Nevertheless, our genomic analysis identified several BGC families with high confidence, including NRPs, PKs, NRPS-like, and well-characterized RiPP families such as lanthipeptides (Supplementary Fig. 2), highlighting archaea as an untapped source of novel chemistry. Particularly, 50 representative lanthipeptide BGCs (identified from 6412 genomes with high completeness) were mainly distributed in phylum Euryarchaeota, which is in line with the previous report [5]. Among them, 48 BGCs were classified as class II lanthipeptides harboring 50 lanMs (Supplementary data file). Most class II lanthipeptide BGCs contained genes encoding putative precursor peptide LanA, a typical LanM enzyme with a lanthionine synthetase C-like domain, and transporter (Supplementary Figs. 2 and 3), providing a basis for our genomic-guided discovery of lanthipeptide from archaea. Of note, a clade containing four new BGCs was far away from other clades in the phylogenetic tree (Supplementary Fig. 3), suggesting the feasibility of antiSMASH in mining novel lanthipeptide BGCs from archaea. To obtain insight into archaeal class II lanthipeptides, we applied antiSMASH to all the 9198 publicly available archaeal genomes (Supplementary data file), identifying a total of 96 class II lanthipeptide BGCs containing 103 LanMs. Our finding not only covered most of the LanMs reported in Castro et al. [5] and Walker et al. [24] except for a few truncated LanMs but also revealed 53 more new LanMs, significantly expanding the sequence space of archaeal LanMs. Phylogenetic analysis of the hallmark class II lanthipeptide synthetase LanMs showed that archaeal LanMs did not cluster with bacterial LanMs (Fig. 1a) and were closely related to Proteobacteria LanMs (Supplementary Fig. 4).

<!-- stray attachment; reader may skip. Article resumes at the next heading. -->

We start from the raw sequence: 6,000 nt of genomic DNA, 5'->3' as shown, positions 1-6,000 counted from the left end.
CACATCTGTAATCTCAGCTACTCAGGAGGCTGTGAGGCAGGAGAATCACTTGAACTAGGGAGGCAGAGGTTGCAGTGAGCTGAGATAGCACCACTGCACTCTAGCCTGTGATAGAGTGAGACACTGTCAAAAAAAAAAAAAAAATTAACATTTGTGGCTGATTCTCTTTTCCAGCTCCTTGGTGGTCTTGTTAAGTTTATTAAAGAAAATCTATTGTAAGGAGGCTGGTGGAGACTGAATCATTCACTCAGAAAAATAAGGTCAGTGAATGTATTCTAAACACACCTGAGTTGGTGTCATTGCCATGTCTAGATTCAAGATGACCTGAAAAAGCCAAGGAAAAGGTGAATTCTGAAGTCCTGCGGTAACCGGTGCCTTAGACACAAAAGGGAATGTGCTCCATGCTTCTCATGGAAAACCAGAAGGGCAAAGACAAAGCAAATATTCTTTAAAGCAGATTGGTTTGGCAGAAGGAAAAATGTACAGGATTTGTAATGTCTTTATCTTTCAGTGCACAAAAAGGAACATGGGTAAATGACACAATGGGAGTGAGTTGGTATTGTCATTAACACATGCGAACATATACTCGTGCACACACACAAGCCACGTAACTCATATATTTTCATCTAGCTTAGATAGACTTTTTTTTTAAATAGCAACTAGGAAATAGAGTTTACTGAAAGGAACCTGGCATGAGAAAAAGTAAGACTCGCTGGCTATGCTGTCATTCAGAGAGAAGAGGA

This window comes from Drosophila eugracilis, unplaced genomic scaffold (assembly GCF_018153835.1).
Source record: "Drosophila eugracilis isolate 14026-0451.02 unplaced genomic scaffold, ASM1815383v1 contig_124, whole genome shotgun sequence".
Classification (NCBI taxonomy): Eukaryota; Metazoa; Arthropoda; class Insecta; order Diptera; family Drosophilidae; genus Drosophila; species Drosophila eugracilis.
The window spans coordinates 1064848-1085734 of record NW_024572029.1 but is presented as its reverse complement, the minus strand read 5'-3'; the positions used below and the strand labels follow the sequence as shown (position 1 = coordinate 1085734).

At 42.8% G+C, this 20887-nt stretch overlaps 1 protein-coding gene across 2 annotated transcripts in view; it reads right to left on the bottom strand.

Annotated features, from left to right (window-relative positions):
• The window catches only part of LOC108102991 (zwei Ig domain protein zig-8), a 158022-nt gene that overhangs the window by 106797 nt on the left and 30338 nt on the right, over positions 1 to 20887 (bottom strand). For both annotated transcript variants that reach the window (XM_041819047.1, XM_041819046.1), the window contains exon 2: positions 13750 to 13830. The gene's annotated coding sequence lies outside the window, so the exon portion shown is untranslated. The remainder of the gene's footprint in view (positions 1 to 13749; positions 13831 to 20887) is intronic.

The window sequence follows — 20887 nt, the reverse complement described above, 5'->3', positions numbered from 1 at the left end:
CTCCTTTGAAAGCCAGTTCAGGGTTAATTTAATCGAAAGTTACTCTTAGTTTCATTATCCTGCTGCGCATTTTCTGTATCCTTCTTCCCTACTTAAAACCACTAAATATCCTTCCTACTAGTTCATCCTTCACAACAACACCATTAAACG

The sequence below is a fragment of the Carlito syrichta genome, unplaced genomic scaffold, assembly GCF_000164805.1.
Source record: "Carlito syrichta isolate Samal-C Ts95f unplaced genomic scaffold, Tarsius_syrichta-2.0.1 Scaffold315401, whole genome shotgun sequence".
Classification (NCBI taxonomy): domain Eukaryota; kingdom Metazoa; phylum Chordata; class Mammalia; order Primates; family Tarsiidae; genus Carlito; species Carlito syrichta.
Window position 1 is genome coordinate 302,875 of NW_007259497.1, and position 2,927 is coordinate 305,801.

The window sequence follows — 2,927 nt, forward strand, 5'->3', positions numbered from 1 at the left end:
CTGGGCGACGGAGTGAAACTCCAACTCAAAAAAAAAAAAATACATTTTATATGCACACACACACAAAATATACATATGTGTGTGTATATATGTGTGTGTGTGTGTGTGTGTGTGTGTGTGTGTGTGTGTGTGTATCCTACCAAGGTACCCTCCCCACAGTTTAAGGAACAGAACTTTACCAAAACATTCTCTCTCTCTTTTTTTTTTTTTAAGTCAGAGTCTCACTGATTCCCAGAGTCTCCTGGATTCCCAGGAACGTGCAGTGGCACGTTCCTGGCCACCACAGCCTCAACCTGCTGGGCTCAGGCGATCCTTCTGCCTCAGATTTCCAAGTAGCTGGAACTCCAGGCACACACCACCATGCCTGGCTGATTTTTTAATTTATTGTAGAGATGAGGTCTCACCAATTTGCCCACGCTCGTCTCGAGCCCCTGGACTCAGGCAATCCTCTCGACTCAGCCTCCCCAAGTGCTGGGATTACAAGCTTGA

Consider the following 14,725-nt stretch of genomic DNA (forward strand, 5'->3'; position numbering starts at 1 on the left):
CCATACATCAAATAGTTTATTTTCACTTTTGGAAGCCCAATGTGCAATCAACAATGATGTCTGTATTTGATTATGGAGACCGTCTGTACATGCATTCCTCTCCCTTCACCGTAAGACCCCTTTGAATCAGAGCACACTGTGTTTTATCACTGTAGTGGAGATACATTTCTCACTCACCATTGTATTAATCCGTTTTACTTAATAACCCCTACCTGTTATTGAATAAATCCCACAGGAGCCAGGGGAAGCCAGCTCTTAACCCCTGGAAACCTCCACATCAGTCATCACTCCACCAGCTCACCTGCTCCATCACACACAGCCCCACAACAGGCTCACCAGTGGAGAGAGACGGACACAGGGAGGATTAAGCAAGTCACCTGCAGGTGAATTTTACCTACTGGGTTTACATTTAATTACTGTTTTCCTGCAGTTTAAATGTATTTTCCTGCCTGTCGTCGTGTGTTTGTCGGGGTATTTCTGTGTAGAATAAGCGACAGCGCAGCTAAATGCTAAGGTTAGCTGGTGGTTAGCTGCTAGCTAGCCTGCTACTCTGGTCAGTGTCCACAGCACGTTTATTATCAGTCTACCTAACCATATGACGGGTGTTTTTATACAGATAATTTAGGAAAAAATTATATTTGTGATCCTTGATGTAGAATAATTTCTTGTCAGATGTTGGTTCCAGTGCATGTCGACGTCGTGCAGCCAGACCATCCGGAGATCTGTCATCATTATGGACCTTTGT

Fig. 1
figure 1

Genomic analyses reveal new lanthipeptides from archaea. a Phylogenetic analysis of LanMs reveals the novelty of archaeal class II lanthipeptide LanMs. The red branch represents archaeal LanMs, and the black branch represents bacterial LanMs used as the outgroups. b Sequence similarity network (SSN) of precursor peptides from archaea (purple) and bacteria (green). c The SSN of archaeal class II lanthipeptide precursors (red and blue) identified in this study and bioinformatically predicted precursors in previous studies (black). The blue and red nodes represent the precursors identical to previous studies and unique ones identified in this study, respectively. Characterized Alnα and Alnβ in this study are highlighted in big size